The Aptera concept car (actually it’s not a concept anymore, it’s real) gets 200+ miles per gallon using a hybrid diesel/electric engine. It also has the option of the latest appointments, such as side airbags, “solar assisted” climate control system, reverse camera, GPS tracking system, and other modern gadgets. And Aptera has made a commitment to keep the price low enough that these cars will be affordable – about $25K-$30K. You can even reserve one now for $500, with the first models due to roll out in about 12 months.
Good news, travelers! Leonardo DiCaprio has bought an island and you’re all invited… if you have the money to go.
So, along with whatever supermodel he’s dating this week, I think it’s safe to say Leo officially has everything. I’ll bet he’s fun to shop for.
You may be asking yourself what a celebrity needs with 104 acre piece of beachfront property off the coast of Belize (and I’m happy to report it’s not for a sequel to “The Beach”). Well, Leo – known environmentalist – is teaming up with Four Seasons to create a green resort. Hammers and nails should starting flying sometime in 2008.
While the Exxon Valdez disaster is certainly the most well known oil spill in U.S. history, it’s not the biggest. Not by a long shot. Unfortunately. In 1950, Newtown Creek – a New York city waterway that separates Brooklyn and Queens – was unknowingly polluted after an underground explosion leaked oil from refinery tanks owned by Standard Oil (now Exxon Mobil) into the water and nearby soil. The damage went unnoticed for twenty-eight years until a Coast Guard helicopter noticed a plume that led to the discovery of huge pool of oil at the bottom of the creek. At the time, the amount of the spill was estimated at 17 million gallons. Cleanup began in 1979 and continues to this day – a far less effective and less immediate effort than was awarded the Exxon Valdez’s spill of 11 million gallons.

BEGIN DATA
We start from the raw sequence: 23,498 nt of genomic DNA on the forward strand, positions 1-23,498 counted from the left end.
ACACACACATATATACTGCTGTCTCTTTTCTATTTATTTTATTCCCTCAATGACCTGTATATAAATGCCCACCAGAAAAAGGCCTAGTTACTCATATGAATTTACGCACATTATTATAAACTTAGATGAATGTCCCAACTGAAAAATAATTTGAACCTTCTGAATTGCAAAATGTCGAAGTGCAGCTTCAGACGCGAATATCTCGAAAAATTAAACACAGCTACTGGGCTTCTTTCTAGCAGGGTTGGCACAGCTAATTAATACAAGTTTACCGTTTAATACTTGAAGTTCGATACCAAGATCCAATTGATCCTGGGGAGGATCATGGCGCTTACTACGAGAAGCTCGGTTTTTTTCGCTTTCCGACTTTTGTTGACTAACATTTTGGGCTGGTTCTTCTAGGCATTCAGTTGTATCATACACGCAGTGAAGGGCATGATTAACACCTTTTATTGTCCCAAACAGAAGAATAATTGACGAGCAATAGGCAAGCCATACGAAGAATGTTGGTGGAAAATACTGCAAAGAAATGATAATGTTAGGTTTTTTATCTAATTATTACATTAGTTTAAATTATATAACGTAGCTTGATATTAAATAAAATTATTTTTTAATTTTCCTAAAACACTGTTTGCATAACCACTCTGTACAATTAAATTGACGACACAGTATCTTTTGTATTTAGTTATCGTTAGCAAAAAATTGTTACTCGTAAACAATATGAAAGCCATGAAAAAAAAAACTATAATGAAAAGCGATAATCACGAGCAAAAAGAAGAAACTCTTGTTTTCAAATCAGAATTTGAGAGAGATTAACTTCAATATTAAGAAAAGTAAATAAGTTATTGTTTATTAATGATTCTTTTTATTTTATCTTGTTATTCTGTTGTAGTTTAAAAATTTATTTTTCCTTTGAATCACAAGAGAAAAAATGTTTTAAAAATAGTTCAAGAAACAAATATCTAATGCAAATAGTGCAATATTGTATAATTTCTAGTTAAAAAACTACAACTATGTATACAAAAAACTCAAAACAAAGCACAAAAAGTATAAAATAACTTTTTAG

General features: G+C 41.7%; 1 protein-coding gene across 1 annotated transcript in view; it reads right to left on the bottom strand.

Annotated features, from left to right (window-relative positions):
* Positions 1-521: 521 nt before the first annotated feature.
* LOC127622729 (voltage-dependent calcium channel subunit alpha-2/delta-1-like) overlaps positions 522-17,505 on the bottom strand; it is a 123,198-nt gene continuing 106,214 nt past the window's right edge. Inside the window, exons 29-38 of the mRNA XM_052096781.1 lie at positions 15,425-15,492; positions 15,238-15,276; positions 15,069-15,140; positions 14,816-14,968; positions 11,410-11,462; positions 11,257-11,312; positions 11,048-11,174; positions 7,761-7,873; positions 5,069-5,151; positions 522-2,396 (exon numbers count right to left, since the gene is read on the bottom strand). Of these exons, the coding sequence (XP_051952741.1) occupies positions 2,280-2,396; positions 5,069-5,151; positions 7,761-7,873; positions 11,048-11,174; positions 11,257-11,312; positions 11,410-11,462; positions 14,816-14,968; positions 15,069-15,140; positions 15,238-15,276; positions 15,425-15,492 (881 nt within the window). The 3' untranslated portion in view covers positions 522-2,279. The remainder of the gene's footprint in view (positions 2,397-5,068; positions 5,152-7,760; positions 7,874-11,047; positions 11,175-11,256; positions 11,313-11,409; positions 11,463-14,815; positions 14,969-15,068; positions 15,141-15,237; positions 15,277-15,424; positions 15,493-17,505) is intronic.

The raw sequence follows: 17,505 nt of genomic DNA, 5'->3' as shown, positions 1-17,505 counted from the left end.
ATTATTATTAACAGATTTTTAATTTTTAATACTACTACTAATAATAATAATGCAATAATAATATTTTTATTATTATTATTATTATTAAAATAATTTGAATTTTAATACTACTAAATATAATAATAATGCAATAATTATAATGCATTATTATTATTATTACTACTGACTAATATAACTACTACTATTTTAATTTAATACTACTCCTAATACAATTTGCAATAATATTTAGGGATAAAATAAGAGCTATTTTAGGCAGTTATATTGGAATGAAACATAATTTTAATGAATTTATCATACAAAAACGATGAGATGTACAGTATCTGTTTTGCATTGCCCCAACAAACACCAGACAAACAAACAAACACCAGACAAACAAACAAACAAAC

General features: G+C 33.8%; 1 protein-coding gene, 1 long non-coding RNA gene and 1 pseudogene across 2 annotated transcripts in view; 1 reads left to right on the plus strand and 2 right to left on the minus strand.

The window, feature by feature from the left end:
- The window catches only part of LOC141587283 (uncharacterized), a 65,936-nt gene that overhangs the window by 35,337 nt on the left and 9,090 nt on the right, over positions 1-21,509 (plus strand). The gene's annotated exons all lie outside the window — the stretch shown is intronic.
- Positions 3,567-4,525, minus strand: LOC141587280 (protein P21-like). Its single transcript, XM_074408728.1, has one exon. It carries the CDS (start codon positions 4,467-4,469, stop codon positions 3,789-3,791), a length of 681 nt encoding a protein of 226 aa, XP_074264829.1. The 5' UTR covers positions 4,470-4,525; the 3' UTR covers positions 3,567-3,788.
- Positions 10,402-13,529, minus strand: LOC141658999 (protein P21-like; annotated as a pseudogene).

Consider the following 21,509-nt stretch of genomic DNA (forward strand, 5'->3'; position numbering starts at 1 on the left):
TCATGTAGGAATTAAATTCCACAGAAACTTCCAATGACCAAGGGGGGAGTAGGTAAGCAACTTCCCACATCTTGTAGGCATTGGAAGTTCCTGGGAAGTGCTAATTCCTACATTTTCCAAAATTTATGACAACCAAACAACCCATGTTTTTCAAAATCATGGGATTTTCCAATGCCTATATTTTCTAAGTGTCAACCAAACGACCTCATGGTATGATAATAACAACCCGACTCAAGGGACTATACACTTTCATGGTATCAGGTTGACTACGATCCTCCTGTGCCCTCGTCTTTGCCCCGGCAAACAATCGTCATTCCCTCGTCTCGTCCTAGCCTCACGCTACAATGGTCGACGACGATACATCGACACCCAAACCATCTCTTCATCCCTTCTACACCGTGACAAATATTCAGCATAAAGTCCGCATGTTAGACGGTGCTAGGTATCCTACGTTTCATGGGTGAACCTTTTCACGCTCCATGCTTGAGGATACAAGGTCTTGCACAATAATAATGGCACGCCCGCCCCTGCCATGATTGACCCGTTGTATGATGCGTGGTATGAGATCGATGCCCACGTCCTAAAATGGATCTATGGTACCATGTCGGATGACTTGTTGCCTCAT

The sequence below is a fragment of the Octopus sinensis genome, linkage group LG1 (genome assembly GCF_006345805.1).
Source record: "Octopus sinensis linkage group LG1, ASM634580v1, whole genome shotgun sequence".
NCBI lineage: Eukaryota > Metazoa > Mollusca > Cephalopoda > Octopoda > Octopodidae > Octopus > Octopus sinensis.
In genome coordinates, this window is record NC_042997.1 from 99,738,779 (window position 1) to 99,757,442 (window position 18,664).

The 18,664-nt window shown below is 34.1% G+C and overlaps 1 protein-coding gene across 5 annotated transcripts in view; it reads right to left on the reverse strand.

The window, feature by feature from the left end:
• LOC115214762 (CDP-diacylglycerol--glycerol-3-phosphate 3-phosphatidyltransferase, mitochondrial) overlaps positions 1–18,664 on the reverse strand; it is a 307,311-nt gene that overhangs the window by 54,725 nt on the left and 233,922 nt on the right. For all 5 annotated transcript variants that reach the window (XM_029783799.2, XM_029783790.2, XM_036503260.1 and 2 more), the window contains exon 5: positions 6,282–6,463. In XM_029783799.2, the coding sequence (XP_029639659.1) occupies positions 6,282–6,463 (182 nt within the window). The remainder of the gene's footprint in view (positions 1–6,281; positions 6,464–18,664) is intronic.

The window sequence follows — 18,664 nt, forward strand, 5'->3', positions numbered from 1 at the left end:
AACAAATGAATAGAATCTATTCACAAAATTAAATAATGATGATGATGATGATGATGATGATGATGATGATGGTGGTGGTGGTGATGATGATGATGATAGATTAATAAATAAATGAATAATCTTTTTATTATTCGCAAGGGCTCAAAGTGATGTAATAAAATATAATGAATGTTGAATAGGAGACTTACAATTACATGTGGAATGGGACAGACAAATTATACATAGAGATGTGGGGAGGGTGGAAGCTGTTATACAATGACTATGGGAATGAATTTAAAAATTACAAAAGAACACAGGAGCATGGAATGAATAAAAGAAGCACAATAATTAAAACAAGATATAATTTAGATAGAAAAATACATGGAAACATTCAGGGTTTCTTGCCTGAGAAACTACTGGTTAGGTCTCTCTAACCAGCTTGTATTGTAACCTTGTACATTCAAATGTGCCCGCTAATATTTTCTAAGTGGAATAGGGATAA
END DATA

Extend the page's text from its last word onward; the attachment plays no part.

A new report from the Environmental Protection Agency now estimates the amount of oil spilled in Newton to be around 30 million gallons, nearly three times the amount in the Valdez disaster.
If you live in or near a major American city, you might have a coyote problem. Since food is plentiful and life is easy-going in metropolitan areas and suburbs, coyotes have begun taking up residence — much to the surprise of scientists. According to an article on PR-inside.com, there are an estimated 5,000 coyotes roaming the streets of Los Angeles County.
“As cities expand and homes, shopping centers and office buildings go up in areas where coyotes have previously lived or hunted, the two environments will sometimes conflict,” says Jeff Ripley, director of Texas Cooperative Extension.
Using wolf urine as a deterrent could be the natural solution to this growing problem. Ken Johnson of Lexington Outdoors says that wolves are one of the coyote’s few natural predators, and they instinctively try to avoid areas where they believe wolves are present. The website for Lexington’s Predator Pee company states that “in the animal world, urine is the great communicator. It not only warns prey of the presence of a predator, but also communicates territorial boundaries to members of like species.”